The discussion surrounding the legalization of cannabis has remained a prominent topic in recent times, with several states choosing to take matters into their own hands by legalizing it within their borders rather than waiting for federal intervention. However, there is now a glimmer of hope on the federal front as health officials have recommended marijuana reclassification, potentially signaling a significant stride toward nationwide legalization.
Unfortunately, this isn’t as straightforward as it may appear.
Currently, marijuana is categorized as a Schedule I drug, a classification that implies the DEA deems it as lacking a recognized medical purpose and having a substantial potential for abuse. However, the United States Department of Health and Human Services shared its findings on cannabis with the U.S. Drug Enforcement Administration (DEA) and recommended that it be classified as a Schedule III substance. According to this classification, the drug has a low to moderate risk of causing physical and mental dependence. Comparable drugs in Schedule III include anabolic steroids and ketamine.
While the recommendation may sound promising, the status quo for marijuana remains largely unaffected. The DEA will require a considerable amount of time to deliberate and decide on the reclassification. In addition, even if reclassified, cannabis would still fall under the purview of federal regulations, remaining a controlled substance. Importantly, it does not instantaneously translate into federal legalization for recreational use and does not decriminalize the substance.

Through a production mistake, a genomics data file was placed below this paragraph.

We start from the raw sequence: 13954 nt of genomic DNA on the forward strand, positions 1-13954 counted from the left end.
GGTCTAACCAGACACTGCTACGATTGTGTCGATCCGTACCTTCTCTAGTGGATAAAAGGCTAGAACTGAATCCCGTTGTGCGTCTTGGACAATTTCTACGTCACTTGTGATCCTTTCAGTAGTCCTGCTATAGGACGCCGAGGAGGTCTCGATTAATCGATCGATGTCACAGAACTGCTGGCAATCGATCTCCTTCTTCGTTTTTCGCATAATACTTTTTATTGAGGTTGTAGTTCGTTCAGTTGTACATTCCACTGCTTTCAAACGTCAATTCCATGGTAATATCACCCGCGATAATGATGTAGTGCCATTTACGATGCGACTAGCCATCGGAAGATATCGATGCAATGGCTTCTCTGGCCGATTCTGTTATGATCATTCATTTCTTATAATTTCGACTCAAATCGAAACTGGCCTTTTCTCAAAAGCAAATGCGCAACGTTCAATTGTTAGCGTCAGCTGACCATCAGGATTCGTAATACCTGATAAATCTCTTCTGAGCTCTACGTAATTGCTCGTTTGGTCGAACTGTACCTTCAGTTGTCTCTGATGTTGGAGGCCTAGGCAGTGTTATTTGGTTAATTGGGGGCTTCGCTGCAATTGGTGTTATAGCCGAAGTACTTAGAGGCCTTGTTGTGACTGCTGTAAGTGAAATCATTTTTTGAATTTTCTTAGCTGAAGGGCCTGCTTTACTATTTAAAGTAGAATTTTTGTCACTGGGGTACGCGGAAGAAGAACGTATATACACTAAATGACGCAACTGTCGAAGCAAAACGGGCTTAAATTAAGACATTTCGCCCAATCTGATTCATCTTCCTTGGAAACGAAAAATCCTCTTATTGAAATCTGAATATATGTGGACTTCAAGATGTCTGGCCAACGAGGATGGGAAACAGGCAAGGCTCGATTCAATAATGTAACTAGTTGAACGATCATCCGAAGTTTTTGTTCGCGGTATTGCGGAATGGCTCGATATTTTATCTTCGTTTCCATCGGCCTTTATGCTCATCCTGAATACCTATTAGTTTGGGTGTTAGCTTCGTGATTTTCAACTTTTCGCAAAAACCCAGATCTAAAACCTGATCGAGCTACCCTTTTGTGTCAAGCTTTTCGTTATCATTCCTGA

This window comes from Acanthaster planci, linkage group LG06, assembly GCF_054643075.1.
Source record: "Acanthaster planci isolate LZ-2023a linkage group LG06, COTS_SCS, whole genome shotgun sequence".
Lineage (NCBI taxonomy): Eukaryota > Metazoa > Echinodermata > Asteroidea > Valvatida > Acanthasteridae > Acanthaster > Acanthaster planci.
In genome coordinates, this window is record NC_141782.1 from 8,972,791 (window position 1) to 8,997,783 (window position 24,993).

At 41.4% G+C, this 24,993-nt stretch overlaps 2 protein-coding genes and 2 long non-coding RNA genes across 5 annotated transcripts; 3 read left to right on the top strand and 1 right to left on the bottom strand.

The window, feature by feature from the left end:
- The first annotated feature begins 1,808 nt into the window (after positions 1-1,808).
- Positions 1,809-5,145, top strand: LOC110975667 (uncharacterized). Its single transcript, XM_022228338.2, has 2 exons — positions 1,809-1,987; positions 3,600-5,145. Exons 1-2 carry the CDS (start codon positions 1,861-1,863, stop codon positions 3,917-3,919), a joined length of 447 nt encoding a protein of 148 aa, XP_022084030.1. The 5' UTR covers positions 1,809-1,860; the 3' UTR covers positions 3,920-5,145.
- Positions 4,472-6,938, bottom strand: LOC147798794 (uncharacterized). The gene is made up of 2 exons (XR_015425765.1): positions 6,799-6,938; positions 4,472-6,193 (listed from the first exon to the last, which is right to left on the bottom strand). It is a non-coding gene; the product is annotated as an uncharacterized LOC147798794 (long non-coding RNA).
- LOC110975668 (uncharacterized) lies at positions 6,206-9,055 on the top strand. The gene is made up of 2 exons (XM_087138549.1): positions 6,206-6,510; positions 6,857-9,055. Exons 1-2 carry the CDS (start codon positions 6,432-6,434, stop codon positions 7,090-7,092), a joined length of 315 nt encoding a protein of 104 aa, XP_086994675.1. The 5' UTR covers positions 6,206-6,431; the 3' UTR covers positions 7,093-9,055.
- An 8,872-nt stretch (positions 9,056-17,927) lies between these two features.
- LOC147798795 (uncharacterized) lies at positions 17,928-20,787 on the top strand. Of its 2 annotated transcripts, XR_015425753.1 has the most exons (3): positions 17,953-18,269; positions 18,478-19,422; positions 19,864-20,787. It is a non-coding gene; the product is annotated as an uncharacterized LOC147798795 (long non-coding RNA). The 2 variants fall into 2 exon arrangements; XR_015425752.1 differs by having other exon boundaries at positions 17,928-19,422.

Nevertheless, the reclassification of cannabis could bring about some positive changes. For example, it would pave the way for increased research opportunities since studying Schedule III drugs is less restrictive compared to Schedule I. Additionally, it might lead to a reduction in the federal taxes levied on cannabis businesses. Under the current tax code, enterprises dealing with Schedule I and II substances cannot claim deductions for expenses such as payroll or rent, resulting in high tax rates for cannabis companies.
Presently, about 23 states have legalized recreational cannabis, while 38 states have legalized it for medical purposes. The latest additions to this list are Missouri, Maryland, Connecticut, New York and Rhode Island.
The potential repercussions of cannabis reclassification in these states remain uncertain. Natacha Andrews, who serves as the executive director of the National Association of Black Marijuana Lawyers, suggests that it could potentially disrupt state programs, stating, “The state-level legalization goes against the established order. The ambiguity surrounding the DEA’s next steps raises numerous questions, with some states experiencing minimal disruptions while others encounter more significant issues.”
The cannabis industry, together with its leading enterprises such as Green Thumb Industries Inc. (CSE: GTII) (OTCQX: GTBIF), would appreciate cannabis policy reforms at the federal level that ease some of the complications companies have to navigate as they stay compliant with state law while also keeping federal law in mind.
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